Referring now to FIGS. 1-3, a swimming pool cover supporting framework 10 according to the present invention comprises generally a plurality of individual floating elements 12, which may be made of foam plastic, hollow plastic moldings, or like construction, but which are made preferably of air inflated tubular bladders. In the structure illustrated, the individual floating elements 12 are integrally formed from a single piece of water and air impervious material 14 heat-sealed along its length and at both ends, as shown at 16. An example of suitable material for making the tubular bladders 12 is inflatable grade PVC (polyvinylchloride) of about 11 mil thickness, for example, and is provided, as best shown at FIG. 2, with an appropriate valve 17 for inflation, such as for example the flap valve sold on the market under the trademark "Roberts". Preferably, the valve 17 is of the type permitting mouth inflation of the tubular bladder 12. Each end of each individual tubular bladder 12 has a flap, shown respectively at 18 and 20, formed by the double thickness of material 14, the end flap 18 being provided with at least one metallic eyelet 22 and the other end flap 20 being provided with at least one and preferably a pair of metallic eyelets 24. A plurality of individual tubular bladders 12 are tied together by way of a string 26, or other appropriate fastening means laced through the eyelets 24, such as to form the floating frame 10. A ring or string 28 is passed through the eyelet 22 at the end flap 18 of each tubular bladder 12 for attachment to a ring 30 at the edge of the pool. Preferably, the tubular bladder 12, when inflated, provides a tapered shape of decreasing diameter from the end flap 20 to the end flap 18 attached to the edge of the pool. In this manner, when the cover support framework 10 is disposed floating on the surface of the water in a pool, such as the circular shaped above-the-ground pool 32 of FIG. 1, and a pool cover 34 is placed on the top of the framework and properly attached to the edge of the pool, there results an appropriate slope from the center to the edge of the cover allowing rain water and other debris to drain off or accumulate relatively close to the edge of the pool to facilitate cleaning of the cover. For eight-foot long, for example, individual air inflatable bladder 12, an appropriate taper may consist of forming the bladder with an outer diameter of 18 inches, for example, at its larger end tapering down to 6 inches, for example, at its smaller diameter end.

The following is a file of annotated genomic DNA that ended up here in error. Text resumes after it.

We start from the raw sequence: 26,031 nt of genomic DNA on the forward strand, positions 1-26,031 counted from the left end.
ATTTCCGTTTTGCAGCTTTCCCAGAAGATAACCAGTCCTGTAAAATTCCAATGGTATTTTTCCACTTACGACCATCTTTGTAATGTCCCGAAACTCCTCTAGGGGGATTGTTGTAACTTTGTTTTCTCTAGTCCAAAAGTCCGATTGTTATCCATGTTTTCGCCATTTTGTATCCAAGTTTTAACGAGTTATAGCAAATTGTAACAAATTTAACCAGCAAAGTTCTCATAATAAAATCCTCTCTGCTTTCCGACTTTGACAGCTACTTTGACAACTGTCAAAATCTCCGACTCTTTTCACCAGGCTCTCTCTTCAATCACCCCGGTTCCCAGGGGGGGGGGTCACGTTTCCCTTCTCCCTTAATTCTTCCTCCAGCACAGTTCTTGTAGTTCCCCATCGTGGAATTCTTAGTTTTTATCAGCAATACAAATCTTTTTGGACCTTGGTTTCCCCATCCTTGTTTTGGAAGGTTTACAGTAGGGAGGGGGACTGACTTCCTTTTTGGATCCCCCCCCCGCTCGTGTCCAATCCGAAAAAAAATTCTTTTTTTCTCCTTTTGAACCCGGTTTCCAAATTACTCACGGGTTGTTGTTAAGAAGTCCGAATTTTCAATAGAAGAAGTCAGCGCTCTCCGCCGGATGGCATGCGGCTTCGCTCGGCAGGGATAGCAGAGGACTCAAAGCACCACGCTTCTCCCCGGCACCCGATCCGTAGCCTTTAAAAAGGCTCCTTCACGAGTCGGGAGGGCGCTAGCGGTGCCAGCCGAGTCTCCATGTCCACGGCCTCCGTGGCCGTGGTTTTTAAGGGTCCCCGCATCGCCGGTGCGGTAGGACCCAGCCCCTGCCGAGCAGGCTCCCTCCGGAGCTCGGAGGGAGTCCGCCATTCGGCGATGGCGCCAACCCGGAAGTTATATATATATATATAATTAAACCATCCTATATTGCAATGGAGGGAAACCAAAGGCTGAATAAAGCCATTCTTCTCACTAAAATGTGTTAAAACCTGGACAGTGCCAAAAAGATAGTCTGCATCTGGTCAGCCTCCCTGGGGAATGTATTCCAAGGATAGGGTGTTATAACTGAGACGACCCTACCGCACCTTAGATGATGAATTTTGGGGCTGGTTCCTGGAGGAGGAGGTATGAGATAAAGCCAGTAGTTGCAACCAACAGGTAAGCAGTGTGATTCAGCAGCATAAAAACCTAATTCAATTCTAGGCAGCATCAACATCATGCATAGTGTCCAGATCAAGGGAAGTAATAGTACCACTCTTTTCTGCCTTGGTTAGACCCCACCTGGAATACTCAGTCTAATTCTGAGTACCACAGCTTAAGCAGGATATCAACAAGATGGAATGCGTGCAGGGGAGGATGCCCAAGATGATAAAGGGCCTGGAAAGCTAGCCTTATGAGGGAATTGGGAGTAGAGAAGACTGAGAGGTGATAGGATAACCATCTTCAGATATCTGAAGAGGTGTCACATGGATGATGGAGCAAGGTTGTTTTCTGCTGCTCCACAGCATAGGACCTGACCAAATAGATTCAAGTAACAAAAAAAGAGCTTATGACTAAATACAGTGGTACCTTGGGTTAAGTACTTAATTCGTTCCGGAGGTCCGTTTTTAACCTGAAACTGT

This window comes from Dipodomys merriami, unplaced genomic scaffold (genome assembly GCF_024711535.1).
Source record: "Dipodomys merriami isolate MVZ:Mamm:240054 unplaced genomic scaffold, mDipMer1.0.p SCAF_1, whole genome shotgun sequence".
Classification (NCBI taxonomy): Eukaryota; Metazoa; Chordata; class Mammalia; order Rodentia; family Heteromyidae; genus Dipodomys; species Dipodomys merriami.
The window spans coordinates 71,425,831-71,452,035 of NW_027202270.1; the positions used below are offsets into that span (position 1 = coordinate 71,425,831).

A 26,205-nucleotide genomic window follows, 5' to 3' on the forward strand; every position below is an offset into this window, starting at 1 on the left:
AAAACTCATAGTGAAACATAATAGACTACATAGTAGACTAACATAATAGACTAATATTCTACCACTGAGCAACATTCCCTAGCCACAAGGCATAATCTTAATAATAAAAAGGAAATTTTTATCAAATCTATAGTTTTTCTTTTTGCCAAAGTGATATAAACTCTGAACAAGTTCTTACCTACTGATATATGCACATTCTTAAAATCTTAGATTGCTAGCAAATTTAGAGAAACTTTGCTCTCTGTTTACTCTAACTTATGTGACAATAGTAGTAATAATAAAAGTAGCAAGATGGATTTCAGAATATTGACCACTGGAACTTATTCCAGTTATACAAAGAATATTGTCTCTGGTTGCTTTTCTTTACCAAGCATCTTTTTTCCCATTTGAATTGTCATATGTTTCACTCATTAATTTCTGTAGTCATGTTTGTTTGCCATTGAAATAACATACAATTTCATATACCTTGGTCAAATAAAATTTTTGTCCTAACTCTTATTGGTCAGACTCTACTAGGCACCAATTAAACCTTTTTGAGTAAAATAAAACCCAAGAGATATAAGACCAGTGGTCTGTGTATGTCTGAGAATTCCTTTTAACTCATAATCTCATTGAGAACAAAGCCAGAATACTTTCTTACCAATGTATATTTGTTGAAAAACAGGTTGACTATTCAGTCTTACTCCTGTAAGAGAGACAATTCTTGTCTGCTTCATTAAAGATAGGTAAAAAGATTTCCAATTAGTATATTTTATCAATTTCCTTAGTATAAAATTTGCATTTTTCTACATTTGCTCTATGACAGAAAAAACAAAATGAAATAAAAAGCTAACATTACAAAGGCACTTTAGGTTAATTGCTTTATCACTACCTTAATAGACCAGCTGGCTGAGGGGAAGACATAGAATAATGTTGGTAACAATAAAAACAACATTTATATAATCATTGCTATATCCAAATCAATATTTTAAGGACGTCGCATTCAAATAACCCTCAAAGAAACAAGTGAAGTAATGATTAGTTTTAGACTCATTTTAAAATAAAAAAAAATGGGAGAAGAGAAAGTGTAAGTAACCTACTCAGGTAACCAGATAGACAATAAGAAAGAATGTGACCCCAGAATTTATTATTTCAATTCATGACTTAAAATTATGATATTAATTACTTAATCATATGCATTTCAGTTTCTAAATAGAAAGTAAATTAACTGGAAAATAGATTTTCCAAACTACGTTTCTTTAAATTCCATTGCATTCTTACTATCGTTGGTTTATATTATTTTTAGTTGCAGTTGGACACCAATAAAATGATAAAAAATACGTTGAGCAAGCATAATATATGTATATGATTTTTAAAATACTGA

As illustrated at FIGS. 1 and 4, four individual floating bladders 12, joined together at their ends as hereinbefore explained and as illustrated at FIG. 2, with their smaller diameter ends attached to the edge of the pool, are sufficient to support a cover. If desired, more individual floating elements may be used.

FIG. 6 schematically illustrates a framework 10 for an oval-shaped pool, consisting of a relatively large diameter cylindrical inflated tubular bladder 12', to each end of which is attached a pair of tapered inflated tubular bladders 12, having their smaller diameter ends attached to the edge of the pool and arranged symmetrically such that the tapered bladders 12 are disposed approximately at a right angle to each other.

FIG. 6 illustrates an arrangement for a swimming pool cover supporting framework 10 according to the present invention, for a large size oval pool or for a rectangular shaped pool, consisting of a pair of straight cylindrical inflated bladders 12' attached end to end along the longitudinal axis of the pool, and a pair of tapered tubular bladders 12 attached at the junction between the two cylindrical bladders 12' each of the cylindrical tubular bladders 12' being provided at its free end with a pair of tapered bladders 12.